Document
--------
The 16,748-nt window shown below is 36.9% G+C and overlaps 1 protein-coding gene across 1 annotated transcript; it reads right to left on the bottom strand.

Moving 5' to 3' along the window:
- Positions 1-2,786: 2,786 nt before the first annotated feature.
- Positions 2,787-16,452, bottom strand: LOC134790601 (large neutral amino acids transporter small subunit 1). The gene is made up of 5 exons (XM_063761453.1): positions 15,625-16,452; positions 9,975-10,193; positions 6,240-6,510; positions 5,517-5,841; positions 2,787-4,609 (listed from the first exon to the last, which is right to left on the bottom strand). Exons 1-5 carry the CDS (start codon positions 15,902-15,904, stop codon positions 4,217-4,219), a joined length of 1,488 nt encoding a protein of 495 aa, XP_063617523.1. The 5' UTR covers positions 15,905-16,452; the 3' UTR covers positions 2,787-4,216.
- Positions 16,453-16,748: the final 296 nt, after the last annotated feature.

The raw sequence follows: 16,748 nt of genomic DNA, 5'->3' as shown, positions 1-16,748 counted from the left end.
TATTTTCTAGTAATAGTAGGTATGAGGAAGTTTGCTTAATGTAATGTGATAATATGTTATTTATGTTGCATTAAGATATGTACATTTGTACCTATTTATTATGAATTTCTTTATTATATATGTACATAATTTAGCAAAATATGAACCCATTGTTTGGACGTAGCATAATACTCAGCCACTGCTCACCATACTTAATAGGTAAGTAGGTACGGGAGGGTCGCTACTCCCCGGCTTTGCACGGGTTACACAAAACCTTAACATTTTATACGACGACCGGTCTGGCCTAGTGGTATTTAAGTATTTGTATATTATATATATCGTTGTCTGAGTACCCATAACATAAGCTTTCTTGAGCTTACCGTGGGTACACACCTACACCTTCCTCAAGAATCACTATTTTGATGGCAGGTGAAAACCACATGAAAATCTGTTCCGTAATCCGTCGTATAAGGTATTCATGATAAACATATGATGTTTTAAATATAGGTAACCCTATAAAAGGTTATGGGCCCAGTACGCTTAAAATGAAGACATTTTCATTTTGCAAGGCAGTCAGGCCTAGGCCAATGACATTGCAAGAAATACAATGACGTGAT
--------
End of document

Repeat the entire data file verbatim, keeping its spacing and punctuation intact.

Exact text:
The 16,748-nt window shown below is 36.9% G+C and overlaps 1 protein-coding gene across 1 annotated transcript; it reads right to left on the bottom strand.

Moving 5' to 3' along the window:
- Positions 1-2,786: 2,786 nt before the first annotated feature.
- Positions 2,787-16,452, bottom strand: LOC134790601 (large neutral amino acids transporter small subunit 1). The gene is made up of 5 exons (XM_063761453.1): positions 15,625-16,452; positions 9,975-10,193; positions 6,240-6,510; positions 5,517-5,841; positions 2,787-4,609 (listed from the first exon to the last, which is right to left on the bottom strand). Exons 1-5 carry the CDS (start codon positions 15,902-15,904, stop codon positions 4,217-4,219), a joined length of 1,488 nt encoding a protein of 495 aa, XP_063617523.1. The 5' UTR covers positions 15,905-16,452; the 3' UTR covers positions 2,787-4,216.
- Positions 16,453-16,748: the final 296 nt, after the last annotated feature.

The raw sequence follows: 16,748 nt of genomic DNA, 5'->3' as shown, positions 1-16,748 counted from the left end.
TATTTTCTAGTAATAGTAGGTATGAGGAAGTTTGCTTAATGTAATGTGATAATATGTTATTTATGTTGCATTAAGATATGTACATTTGTACCTATTTATTATGAATTTCTTTATTATATATGTACATAATTTAGCAAAATATGAACCCATTGTTTGGACGTAGCATAATACTCAGCCACTGCTCACCATACTTAATAGGTAAGTAGGTACGGGAGGGTCGCTACTCCCCGGCTTTGCACGGGTTACACAAAACCTTAACATTTTATACGACGACCGGTCTGGCCTAGTGGTATTTAAGTATTTGTATATTATATATATCGTTGTCTGAGTACCCATAACATAAGCTTTCTTGAGCTTACCGTGGGTACACACCTACACCTTCCTCAAGAATCACTATTTTGATGGCAGGTGAAAACCACATGAAAATCTGTTCCGTAATCCGTCGTATAAGGTATTCATGATAAACATATGATGTTTTAAATATAGGTAACCCTATAAAAGGTTATGGGCCCAGTACGCTTAAAATGAAGACATTTTCATTTTGCAAGGCAGTCAGGCCTAGGCCAATGACATTGCAAGAAATACAATGACGTGAT